Scientists identify eight cancer types linked to excess weight and obesity

Scientists identify eight cancer types linked to excess weight and obesity

There's yet another reason to maintain a healthy weight as we age. An international team of researchers has identified eight additional types of cancer linked to excess weight and obesity: stomach, liver, gall bladder, pancreas, ovary, meningioma (a type of brain tumor), thyroid cancer and the blood cancer multiple myeloma. [More]
People with psychosis engage in low levels of physical activity, study reveals

People with psychosis engage in low levels of physical activity, study reveals

A large international study of more than 200,000 people in nearly 50 countries has revealed that people with psychosis engage in low levels of physical activity, and men with psychosis are over two times more likely to miss global activity targets compared to people without the illness. [More]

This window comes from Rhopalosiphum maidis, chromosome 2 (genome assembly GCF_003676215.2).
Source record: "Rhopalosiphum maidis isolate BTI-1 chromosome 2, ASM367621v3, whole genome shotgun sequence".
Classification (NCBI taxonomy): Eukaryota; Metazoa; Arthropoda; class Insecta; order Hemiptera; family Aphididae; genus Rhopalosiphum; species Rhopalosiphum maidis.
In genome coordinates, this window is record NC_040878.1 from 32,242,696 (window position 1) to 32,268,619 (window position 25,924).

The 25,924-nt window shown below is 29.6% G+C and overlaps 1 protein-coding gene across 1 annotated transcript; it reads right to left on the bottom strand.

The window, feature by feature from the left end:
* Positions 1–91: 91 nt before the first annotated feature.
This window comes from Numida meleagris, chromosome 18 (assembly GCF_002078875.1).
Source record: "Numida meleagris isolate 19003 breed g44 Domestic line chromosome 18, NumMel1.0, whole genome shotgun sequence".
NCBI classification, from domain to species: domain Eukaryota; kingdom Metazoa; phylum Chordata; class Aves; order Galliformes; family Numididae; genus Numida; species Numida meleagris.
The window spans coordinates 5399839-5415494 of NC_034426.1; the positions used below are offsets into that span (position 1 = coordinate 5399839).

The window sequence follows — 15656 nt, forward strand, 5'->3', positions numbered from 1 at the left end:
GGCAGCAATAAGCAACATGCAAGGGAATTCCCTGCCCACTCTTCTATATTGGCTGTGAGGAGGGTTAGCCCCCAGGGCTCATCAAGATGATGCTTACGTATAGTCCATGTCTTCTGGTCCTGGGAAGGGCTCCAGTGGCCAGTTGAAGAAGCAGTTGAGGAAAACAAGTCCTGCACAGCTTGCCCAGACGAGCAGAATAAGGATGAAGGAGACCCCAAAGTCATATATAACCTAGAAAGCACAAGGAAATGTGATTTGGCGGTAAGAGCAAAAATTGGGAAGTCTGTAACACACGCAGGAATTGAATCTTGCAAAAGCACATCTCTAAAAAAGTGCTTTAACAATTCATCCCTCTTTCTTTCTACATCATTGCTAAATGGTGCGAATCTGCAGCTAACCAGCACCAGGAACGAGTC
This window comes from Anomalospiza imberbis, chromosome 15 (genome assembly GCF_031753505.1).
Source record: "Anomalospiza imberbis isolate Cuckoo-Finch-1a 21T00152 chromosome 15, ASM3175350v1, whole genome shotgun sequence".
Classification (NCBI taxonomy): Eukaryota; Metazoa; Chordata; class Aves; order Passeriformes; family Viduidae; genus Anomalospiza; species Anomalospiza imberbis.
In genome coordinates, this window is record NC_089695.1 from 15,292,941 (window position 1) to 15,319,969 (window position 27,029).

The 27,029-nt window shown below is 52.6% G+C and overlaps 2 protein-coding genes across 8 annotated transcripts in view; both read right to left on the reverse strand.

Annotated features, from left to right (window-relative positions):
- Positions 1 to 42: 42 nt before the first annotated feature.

HMS study reveals key instigator of nerve cell damage in ALS patients

HMS study reveals key instigator of nerve cell damage in ALS patients

Scientists from Harvard Medical School have identified a key instigator of nerve cell damage in people with amyotrophic lateral sclerosis, or ALS, a progressive and incurable neurodegenerative disorder. [More]
Morbidly obese individuals more likely to experience heart failure, say researchers

Morbidly obese individuals more likely to experience heart failure, say researchers

A study by Johns Hopkins researchers of more than 13,000 people has found that even after accounting for such risk factors as high blood pressure, high cholesterol and diabetes, so-called morbid obesity appears to stand alone as a standout risk for heart failure, but not for other major types of heart disease. [More]